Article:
Most, if not all horses, can benefit from living barefoot, with hooves safe from destructive metal horse shoes and nails. With the correct natural hoof trimming methods, and plenty of space and time to move about, horses will grow strong, healthy hooves.
What is Natural Horse Hoof Care?
Natural hoof care for horses is quite simply choosing to keep your horses feet as close as possible to the way nature intended:
natural hoof trimming
freedom of movement
low sugar, forage based diet
He still has some hoof wall separation, but has grown in a thick sole, and thankfully is not dealing with painful hoof abscesses anymore.
A key part in helping his hooves grow in healthy was drastically changing his diet. We used a grazing muzzle to restrict his grass intake, while still allowing him to be out in the pasture with the herd 24 hours a day!
One of the most important horse hoof care decisions you will make is whether or not to shoe your horse. Having healthy hooves is critical, because as the saying goes...
No Hoof, No Horse!
When a horse is barefoot~or without shoes~the hoof is allowed to work as nature intended, acting as both a shock absorber, and a pump, keeping the horse's blood flowing freely with each step.
To keep your barefoot horse in great shape, regular trims by an experienced barefoot trimmer are key. Natural hoof trimming is different from the regular pasture trim, and is modeled after the shape of a wild horse hoof. For more information and pictures of the tools needed for natural hoof trimming click here to visit the hoof trimmer page.
To help your horse transition out of horse shoes, or when barefoot riding on rough rocky terrain, horse hoof boots such as Easy Boots offer extra protection and comfort.
Common Hoof Problems
Most of the diseases and conditions of the hoof require at least initial diagnosis and treatment from an equine veterinarian or a professional natural hoof trimmer or farrier. Even if you think you know what is wrong with your horse, it is always best to consult with the professionals!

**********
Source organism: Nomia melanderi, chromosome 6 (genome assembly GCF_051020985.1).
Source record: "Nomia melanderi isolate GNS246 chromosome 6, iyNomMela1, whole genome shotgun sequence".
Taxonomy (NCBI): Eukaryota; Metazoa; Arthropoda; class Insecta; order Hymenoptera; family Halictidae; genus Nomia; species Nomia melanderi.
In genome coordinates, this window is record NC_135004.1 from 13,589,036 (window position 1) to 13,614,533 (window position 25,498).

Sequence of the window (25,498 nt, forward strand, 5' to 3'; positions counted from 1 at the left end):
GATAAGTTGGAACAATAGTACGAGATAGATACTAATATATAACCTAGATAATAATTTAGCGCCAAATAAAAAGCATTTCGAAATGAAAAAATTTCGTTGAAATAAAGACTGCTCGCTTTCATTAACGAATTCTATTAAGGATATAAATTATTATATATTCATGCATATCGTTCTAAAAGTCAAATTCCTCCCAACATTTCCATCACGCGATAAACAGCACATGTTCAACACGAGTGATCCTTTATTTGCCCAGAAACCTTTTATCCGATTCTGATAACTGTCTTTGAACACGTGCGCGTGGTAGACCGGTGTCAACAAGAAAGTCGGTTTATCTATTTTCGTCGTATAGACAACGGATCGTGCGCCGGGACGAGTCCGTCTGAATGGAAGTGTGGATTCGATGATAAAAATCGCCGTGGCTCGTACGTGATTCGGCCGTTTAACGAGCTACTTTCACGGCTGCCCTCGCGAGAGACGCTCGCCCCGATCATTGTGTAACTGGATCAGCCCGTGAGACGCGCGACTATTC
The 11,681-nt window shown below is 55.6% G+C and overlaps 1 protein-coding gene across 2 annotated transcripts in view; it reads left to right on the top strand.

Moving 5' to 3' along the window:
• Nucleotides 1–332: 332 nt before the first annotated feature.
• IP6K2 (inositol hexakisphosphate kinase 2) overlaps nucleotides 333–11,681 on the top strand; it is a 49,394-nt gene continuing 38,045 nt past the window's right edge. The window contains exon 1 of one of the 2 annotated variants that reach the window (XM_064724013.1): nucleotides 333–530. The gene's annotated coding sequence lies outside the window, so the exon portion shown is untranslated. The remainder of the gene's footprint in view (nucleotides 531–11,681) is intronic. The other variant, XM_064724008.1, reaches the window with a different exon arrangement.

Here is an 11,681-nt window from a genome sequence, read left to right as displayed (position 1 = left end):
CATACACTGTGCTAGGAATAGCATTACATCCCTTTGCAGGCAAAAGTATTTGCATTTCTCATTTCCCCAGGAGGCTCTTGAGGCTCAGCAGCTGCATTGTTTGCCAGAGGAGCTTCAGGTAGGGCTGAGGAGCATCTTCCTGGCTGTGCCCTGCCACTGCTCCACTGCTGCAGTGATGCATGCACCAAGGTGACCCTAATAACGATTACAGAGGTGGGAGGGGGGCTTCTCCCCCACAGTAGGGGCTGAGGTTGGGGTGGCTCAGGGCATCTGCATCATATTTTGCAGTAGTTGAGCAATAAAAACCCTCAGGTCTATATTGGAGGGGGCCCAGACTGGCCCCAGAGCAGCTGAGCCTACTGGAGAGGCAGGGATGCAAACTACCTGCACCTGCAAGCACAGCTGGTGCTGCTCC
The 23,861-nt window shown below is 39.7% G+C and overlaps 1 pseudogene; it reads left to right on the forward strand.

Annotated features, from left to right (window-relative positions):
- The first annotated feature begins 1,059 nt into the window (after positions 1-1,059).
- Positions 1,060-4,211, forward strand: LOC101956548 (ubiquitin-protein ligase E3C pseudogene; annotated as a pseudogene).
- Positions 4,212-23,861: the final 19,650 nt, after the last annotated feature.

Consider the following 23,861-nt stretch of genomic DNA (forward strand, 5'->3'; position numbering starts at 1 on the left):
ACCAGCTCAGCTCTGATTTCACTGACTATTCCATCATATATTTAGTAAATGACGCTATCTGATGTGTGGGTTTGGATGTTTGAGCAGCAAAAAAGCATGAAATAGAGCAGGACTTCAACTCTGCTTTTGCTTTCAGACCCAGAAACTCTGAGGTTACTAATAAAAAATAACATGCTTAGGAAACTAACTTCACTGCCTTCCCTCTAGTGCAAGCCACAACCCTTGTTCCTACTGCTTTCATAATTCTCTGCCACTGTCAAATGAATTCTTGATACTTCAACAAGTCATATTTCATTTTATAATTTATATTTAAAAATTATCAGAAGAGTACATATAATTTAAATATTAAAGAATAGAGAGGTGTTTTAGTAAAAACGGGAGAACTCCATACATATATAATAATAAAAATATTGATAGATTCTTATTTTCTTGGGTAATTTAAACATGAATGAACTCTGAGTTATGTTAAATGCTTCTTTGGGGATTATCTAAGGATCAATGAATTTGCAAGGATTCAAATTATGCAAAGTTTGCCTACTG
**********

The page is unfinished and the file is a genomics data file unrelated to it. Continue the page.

If your horse comes up lame and you don't know why, don't hesitate to call for help!
That said, it is definitely in your horse's best interest for you to get a solid understanding of these ailments, and general horse hoof care!
Horse laminitis (often called equine founder) is one of the most common hoof problems, and many horse owners don't even realize their horses have had a case. Mild cases, often caused by a slightly rich meal of green grass or grain, may not lead to lameness, or obvious signs of trouble, but damage is still done to the hoof.
More serious cases cause inflammation, pain and hoof wall separation. The most common cause is also dietary, and could be one large meal...such as when a horse breaks into the feed room...or could be from daily feasting on lush grass, particularly in the spring and fall.
By learning about laminitis, and how to spot the signs and symptoms, you as a horse owner can help treat and prevent it from becoming a chronic and dangerous condition in your horse. Please click here to visit our Horse Laminits page.
Acute cases of laminitis require immediate veterinary care.
Hoof abscesses are one of the most painful conditions I have seen when it comes to the hoof. It is heartbreaking to watch your horse struggle to move or put weight on a foot, knowing there is little you can do but wait for the abscess to break.
A hoof abscess can be caused by a puncture such as stepping on a nail or a stone bruise among other causes. Some horses seem more prone to them than others, and may have frequent hoof abscesses. Click here to read more about hoof abscesses.